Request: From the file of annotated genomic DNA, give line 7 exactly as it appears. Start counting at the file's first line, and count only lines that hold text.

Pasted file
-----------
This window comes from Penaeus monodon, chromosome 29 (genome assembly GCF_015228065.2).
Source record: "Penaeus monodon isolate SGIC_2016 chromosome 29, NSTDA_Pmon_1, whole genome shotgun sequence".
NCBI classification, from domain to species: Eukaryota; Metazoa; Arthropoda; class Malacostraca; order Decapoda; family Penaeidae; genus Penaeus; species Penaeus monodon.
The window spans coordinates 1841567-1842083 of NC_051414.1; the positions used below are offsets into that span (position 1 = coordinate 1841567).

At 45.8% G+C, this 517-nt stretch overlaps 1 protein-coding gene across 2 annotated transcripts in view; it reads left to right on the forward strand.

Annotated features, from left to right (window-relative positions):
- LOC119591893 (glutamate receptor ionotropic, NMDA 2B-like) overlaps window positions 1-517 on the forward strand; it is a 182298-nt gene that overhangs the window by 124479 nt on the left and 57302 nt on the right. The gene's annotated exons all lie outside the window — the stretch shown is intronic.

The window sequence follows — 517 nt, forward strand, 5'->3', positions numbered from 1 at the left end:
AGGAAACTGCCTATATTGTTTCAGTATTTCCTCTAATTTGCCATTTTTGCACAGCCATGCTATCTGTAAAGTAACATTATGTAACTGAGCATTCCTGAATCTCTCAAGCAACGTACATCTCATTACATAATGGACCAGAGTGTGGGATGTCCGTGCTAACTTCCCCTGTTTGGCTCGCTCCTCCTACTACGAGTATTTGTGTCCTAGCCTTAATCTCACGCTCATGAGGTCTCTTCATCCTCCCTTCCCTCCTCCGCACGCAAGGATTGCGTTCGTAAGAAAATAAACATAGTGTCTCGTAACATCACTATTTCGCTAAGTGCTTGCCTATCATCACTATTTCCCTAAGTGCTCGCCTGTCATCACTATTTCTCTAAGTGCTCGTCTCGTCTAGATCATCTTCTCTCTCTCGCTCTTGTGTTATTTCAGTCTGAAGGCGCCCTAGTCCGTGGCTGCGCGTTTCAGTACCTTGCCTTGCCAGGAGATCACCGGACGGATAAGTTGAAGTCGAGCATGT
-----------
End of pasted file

- LOC119591893 (glutamate receptor ionotropic, NMDA 2B-like) overlaps window positions 1-517 on the forward strand; it is a 182298-nt gene that overhangs the window by 124479 nt on the left and 57302 nt on the right. The gene's annotated exons all lie outside the window — the stretch shown is intronic.